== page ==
• Saving Lives,
    Preserving Families.

    Strong Family Alliance has a simple mission – to save lives and preserve families by supporting parents and children coming out. We help you understand what to expect and how to keep your family strong and safe.

    Learn More »
  • My kid just came out.

    We’re Here to Help.

    If you are a parent whose child just came out, you may be struggling or wondering how to respond. We are parents too and want to help you through this crossroads and find a hopeful path for your family.

    Read This First »
  • Coming Out to Your Parents

    If you are coming out, we want your family to understand you and to realize that it’s OK that you’re LGBTQ. We hope you’ll find our coming out guide useful and that you’ll share this site with your parents.

    View Guide
  • Hopeful Voices

    You are not alone. We share stories from people who have been where you are.

    Read Stories
Our Story

“Mom, will you still love me? Will you always love me?”

That is every child’s greatest need — and greatest fear. That question is more important than the words “I’m gay” or “I’m trans”.

That question started a journey for our founder, Janet Duke — to keep her child safe, to deal with her own fear and worry, and eventually to help countless parents navigate the upheaval that occurs when a child comes out.

Watch Video
  • “Shame needs three things to grow ... secrecy, silence and judgment.”

    ~ Brene Brown

    Listening to Shame, TED 2012 (march 2012)
  • “This moment of coming out to parents is a crossroads in the life of an LGBTQ person and the parent response is a major predictor for the child’s future drug use, homelessness and suicide attempts.”

    ~ Dr. Caitlin Ryan

    Family Acceptance Project, San Francisco State University
  • “You can be your child’s anchor, their safeplace. Don’t ever drop your end of the rope.”

    ~ Dr. Phillip C. McGraw

    drphil.com

“I was devastated when my child came out, but through time, patience and a lot of prayer, I’m finally to the point where I can accept my child. It’s been hard, but so worth it to keep my family intact.”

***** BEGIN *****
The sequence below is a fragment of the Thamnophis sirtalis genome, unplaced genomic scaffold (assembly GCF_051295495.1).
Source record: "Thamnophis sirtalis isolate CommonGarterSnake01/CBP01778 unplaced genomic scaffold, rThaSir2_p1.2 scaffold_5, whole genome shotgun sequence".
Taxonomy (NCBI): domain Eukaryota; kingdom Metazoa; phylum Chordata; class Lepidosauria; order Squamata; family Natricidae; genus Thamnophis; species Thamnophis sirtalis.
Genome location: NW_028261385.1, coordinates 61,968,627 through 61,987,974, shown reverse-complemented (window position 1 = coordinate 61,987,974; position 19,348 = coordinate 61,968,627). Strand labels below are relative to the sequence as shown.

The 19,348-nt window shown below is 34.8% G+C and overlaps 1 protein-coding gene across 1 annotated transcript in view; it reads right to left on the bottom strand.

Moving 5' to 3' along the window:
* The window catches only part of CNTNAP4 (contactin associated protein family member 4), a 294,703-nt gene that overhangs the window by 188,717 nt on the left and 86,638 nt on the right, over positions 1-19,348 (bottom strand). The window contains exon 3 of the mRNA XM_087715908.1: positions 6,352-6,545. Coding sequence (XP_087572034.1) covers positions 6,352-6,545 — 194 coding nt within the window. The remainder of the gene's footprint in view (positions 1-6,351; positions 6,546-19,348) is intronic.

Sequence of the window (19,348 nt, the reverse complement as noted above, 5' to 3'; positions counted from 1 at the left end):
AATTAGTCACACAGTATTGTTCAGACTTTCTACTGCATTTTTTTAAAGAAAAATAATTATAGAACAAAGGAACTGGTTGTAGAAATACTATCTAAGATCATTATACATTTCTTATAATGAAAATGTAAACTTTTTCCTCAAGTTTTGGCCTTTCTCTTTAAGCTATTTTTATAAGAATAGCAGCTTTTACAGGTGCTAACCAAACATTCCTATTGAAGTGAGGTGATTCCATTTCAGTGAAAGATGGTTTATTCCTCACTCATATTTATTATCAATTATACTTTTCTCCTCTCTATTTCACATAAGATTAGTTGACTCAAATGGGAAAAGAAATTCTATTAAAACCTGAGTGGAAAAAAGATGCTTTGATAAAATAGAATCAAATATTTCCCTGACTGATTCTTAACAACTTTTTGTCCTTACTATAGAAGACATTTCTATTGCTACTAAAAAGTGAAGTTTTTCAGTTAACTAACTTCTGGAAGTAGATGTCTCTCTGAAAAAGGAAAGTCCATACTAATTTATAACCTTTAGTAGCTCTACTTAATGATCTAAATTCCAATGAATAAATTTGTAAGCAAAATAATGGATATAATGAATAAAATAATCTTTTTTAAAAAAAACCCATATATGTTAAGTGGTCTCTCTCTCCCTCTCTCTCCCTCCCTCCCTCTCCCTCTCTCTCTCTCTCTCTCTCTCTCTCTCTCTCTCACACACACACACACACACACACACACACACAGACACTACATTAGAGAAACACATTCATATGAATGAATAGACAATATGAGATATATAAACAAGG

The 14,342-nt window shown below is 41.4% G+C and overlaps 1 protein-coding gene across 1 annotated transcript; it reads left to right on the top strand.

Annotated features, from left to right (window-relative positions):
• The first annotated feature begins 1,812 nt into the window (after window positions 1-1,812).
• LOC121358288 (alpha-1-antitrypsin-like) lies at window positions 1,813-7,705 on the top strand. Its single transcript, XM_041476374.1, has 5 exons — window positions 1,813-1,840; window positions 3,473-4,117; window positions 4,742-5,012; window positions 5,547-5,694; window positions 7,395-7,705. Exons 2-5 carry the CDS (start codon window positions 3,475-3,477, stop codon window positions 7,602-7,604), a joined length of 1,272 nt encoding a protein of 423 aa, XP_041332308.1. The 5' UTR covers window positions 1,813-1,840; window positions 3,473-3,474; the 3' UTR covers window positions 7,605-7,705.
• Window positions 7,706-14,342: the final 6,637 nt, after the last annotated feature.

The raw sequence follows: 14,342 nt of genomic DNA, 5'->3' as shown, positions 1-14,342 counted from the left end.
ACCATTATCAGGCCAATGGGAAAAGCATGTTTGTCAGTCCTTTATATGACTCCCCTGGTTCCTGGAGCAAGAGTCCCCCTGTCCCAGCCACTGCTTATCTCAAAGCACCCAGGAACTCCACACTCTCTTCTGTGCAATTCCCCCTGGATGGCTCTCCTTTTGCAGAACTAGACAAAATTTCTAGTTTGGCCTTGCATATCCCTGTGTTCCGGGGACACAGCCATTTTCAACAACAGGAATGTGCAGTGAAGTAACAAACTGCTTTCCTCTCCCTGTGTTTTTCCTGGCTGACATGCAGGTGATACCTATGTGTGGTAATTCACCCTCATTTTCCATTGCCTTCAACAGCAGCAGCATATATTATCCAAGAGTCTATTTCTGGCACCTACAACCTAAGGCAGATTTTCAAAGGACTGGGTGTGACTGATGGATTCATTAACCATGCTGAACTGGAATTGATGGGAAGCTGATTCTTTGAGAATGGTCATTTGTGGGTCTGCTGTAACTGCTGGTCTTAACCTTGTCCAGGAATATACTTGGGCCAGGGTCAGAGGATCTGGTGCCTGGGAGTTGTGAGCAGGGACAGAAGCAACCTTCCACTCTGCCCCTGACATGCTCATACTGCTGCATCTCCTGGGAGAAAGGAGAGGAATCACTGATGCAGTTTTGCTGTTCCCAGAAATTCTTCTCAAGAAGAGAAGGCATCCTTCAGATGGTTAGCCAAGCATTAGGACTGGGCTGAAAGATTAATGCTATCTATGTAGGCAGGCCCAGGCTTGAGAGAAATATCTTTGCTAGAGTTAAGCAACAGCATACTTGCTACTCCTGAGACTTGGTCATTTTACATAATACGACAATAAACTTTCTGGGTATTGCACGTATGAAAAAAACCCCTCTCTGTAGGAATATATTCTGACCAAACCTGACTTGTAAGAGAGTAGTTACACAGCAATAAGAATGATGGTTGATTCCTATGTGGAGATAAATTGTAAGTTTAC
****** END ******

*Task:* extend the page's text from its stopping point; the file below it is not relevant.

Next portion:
A Mother From Arkansas

"Be brave and proud. You were born this way and God loves you just the way you are."

A Mother From Pennsylvania

"I was aware that many in our culture and in the church were not accepting of LGBTQ persons, so I was concerned what the future might hold for her."

Father and Pastor

I did a lot of grieving over the loss of the image I had of my only son in my mind and heart. (Transgender story.)

Daughter Overcomes Suffering

His journey has been a catalyst for my own journey to greater authenticity and I am deeply thankful for that. I now consider it one of the greatest blessings of my life to have a gay son. My own faith has blossomed and been renewed...

Authenticity and Deeper Faith through Journey With Gay Son

Stories

  • “I was devastated when my child came out, but through time, patience and a lot of prayer, I’m finally to the point where I can accept my child. It’s been hard, but so worth it to keep my family intact.”

    A Mother From Arkansas
  • "Be brave and proud. You were born this way and God loves you just the way you are."

    A Mother From Pennsylvania
  • "I was aware that many in our culture and in the church were not accepting of LGBTQ persons, so I was concerned what the future might hold for her."

    Father and Pastor
  • I did a lot of grieving over the loss of the image I had of my only son in my mind and heart. (Transgender story.)

    Daughter Overcomes Suffering